'Either Our People Go to Prison, or We Comply With Laws': Elon Musk on Indian Social Media Rules

'The rules in India for what can appear on social media are quite strict, and we can’t go beyond the laws of a country,' the Twitter owner told BBC's James Clayton, when asked about the take downs.

New Delhi: Twitter owner Elon Musk, interviewed by the BBC early on April 12, said that he was likely to comply with the blocking orders issued by the Indian government instead of facing a situation where Twitter employees were being sent to jail.

The interview – which BBC said came only with a few hours’ notice – saw BBC’s James Clayton ask Musk questions on his decision to purchase the social media giant, his controversial takes on Twitter policy since then, and his decision to add a ‘government-funded media’ tag to BBC and America’s NPR. On the latter, Musk promised to change both to ‘publicly-funded’.

The interview was confrontational, with Musk often evading questions. It was broadcast on Twitter Spaces, leading to a large audience.

At one point, Clayton asks, “Let’s talk about something else. Narendra Modi. The BBC did a documentary about Narendra Modi and his leadership during the riots of Gujarat. We then believe that some of that content was taken off Twitter. Was that at the behest of the Indian government?

“I am not aware of that particular situation,” Musk says.

“So you are not sure?” Clayton asks.

“I don’t know about that, you know, what exactly happened with some content situation in India,” Musk replies.

In January this year, the Narendra Modi government asked both YouTube and Twitter to remove links to the documentary, ‘India: The Modi Question’ which the Union government has likened to “propaganda.” Twitter’s immediate and unquestioning compliance to this order had led to questions.

Musk then tells Clayton: “The rules in India for what can appear on social media are quite strict, and we can’t go beyond the laws of a country.”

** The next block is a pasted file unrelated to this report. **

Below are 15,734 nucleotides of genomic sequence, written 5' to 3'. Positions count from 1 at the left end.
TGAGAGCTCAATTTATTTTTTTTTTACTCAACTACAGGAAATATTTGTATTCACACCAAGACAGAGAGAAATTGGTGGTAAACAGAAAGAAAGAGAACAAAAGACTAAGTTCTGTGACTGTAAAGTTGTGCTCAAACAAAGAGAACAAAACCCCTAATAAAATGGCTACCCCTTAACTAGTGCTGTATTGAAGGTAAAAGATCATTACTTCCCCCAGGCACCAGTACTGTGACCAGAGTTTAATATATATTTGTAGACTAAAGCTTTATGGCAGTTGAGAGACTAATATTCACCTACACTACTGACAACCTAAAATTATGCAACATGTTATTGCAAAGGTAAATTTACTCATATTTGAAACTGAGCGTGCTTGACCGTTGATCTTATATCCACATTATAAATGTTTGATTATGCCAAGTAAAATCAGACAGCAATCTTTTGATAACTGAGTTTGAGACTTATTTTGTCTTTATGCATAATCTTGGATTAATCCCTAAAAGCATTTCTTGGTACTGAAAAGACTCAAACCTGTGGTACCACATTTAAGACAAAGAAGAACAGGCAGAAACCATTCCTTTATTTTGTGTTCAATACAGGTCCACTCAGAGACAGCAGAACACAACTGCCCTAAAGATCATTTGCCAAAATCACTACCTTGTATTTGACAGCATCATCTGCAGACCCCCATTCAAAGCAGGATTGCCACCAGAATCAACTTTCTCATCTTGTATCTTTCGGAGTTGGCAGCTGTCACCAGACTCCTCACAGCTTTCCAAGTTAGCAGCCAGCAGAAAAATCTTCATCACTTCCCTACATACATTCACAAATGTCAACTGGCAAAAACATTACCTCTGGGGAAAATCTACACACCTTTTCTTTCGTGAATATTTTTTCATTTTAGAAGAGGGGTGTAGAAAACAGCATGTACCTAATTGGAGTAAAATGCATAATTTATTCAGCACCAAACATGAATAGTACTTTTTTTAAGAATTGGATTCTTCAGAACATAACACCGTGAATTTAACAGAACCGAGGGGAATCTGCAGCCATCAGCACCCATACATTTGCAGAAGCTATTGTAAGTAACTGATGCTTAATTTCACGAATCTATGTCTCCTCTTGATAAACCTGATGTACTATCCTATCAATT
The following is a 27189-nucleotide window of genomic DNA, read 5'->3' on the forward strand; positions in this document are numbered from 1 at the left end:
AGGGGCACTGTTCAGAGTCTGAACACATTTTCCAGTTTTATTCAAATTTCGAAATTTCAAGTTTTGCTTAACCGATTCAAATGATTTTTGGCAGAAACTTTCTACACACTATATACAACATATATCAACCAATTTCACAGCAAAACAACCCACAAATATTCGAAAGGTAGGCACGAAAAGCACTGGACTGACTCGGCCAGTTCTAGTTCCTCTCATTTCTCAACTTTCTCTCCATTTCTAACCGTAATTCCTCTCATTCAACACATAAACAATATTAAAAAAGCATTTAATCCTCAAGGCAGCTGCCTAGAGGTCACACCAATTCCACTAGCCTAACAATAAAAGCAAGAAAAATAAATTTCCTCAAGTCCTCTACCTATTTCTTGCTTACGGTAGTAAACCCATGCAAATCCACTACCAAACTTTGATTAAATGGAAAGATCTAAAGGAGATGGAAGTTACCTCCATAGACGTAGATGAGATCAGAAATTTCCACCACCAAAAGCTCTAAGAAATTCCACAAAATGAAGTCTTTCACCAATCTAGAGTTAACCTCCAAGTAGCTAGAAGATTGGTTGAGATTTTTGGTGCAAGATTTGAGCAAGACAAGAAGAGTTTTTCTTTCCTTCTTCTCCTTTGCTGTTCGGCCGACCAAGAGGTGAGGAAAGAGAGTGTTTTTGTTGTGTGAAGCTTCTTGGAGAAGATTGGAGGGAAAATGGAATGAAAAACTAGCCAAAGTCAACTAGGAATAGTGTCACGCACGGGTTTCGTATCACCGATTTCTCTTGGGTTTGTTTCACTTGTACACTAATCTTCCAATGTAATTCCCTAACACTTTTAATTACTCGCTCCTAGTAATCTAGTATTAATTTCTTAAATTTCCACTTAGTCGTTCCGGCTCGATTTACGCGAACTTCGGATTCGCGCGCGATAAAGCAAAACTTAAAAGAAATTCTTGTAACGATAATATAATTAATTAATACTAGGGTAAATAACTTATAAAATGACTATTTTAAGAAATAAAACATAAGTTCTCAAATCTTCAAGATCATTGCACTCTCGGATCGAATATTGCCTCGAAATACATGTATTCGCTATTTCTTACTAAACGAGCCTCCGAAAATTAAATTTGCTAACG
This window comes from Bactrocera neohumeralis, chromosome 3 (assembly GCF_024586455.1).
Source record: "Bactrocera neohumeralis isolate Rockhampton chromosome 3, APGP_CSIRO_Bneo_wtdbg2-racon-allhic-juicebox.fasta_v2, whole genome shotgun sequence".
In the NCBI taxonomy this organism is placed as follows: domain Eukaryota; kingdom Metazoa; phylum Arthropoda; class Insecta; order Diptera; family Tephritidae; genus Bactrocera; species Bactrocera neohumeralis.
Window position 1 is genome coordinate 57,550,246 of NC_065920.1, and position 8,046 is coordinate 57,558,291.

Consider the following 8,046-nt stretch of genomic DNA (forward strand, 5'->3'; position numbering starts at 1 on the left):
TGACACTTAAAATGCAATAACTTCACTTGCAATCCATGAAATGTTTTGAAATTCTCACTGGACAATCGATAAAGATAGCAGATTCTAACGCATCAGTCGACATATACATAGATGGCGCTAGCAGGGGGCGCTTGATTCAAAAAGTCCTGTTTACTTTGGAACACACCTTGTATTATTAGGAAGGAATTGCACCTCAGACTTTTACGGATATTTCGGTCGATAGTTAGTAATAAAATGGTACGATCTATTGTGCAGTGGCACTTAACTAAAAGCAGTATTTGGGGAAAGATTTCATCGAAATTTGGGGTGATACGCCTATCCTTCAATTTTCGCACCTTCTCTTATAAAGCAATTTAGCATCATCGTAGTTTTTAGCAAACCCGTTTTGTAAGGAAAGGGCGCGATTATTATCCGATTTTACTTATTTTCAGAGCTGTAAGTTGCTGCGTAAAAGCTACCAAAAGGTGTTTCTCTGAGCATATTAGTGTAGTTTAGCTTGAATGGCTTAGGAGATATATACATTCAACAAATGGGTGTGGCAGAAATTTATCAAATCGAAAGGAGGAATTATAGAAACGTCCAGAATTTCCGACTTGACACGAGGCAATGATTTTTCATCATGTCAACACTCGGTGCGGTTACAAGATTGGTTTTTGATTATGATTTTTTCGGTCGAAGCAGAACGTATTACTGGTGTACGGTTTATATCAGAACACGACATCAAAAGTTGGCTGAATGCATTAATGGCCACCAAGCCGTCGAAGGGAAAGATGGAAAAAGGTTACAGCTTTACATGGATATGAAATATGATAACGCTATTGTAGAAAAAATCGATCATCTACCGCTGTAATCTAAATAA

“But do you get that if you do that, you can incentivise countries around the world to simply pass more draconian laws,” Clayton asks back.

“No, look, if we have a choice of either our people go to prison, or we comply with the laws, we’ll comply with the laws. Same goes for the BBC,” Musk responds.

Clayton does not ask Musk for a clarification but moves on to a question that led Musk to say that he was not the CEO of Twitter, but that his dog was.

In February, a month after the release of the Modi documentary, Income Tax officials carried out surveys in two BBC offices at New Delhi and Mumbai, allegedly to investigate issues related to international taxation and transfer pricing of BBC subsidiary companies.

Press bodies in India and abroad condemned the raid. The UK government said it was closely monitoring the situation and BBC itself said it was prepared to fully comply.

Although it is unclear whether Musk is in the know, but earlier this month the Modi government notified norms making it obligatory on “intermediaries” – like Twitter – to “not publish, share or host fake, false or misleading information in respect of any business of the Central government”. In what is being identified as a death knell to freedom of speech, a fact-checking unit of the government will now identify what is “fake, false or misleading information”.

Meanwhile, Twitter is also fighting some take down orders issued by the Modi government in June 2022 at the Karnataka high court, which earlier this week rapped the Union government on why it had not given any reasons for blocking some accounts on.